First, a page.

While the sizing of the default fund and AIM calls are based on stress tests utilising a wide range of scenarios, ASX also maintains a range of ‘for-information’ scenarios that are not directly used for these purposes. For-information scenarios are used by ASX management to support broader analysis of the sufficiency of the CCPs' financial cover. These scenarios may include some that are considered ‘beyond plausible’, or that are focused on potential future, or emerging, risks. As market conditions evolve, some of these for-information scenarios may be rotated into the set of scenarios used for AIM and default fund sizing.

Both CCPs also perform daily liquidity stress tests to ensure the adequacy of their liquidity arrangements. These liquidity stress tests determine the maximum level of liquid funds that each CCP would need to access in order to meet its obligations on time in the event of the default of the two largest participants and their affiliates. While the liquidity stress tests are closely related to the capital stress tests, there are some differences arising from the expected timing of payments. These are of particular significance in the settlement of securities transactions cleared by ASX Clear. ASX's liquidity stress-testing framework underwent an independent external validation in early 2015 (see Section 3.5.1).

5.3.1 Review and validation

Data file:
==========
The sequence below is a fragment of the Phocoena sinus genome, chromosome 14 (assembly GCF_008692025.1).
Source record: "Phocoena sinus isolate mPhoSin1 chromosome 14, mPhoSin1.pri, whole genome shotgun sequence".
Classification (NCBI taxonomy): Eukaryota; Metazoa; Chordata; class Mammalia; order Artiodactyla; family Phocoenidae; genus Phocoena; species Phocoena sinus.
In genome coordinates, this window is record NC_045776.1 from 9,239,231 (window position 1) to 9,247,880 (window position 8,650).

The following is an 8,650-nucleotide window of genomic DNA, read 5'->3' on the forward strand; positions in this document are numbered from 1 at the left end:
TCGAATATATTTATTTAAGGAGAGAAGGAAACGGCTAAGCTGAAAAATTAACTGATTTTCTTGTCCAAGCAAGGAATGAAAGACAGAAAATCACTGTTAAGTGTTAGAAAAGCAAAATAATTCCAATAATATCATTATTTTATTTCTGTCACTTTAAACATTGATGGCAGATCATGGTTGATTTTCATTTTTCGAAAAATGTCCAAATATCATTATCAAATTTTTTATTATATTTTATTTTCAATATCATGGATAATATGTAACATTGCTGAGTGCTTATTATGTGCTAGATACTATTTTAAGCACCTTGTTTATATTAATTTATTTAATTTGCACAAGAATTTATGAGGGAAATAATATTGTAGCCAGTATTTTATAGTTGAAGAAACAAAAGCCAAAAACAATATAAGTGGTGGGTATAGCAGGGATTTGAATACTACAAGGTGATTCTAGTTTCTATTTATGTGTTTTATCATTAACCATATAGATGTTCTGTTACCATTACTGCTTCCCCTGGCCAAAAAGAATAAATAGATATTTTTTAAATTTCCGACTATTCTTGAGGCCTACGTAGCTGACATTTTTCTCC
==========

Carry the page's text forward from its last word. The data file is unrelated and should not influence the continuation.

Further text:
In order to ensure that stress tests remain appropriate, ASX has begun reviewing its set of stress scenarios on a monthly basis by using forward-looking and current market indicators. Recommendations for change are submitted to the CCP Boards for approval as required or as part of a comprehensive annual review of the stress tests at Board level. In addition, ASX performs monthly reverse stress tests to provide management with further information and to test model assumptions. These reverse stress tests examine the effect of varying the magnitude and direction of both shocks and participant positions, as well as the number of participant defaults assumed. The aim is to identify scenarios in which the CCPs' financial resources would be exhausted. The scenarios identified as a result of this process assist management in determining whether existing stress-test scenarios adequately capture the range of extreme but plausible risks to the CCPs' financial resources.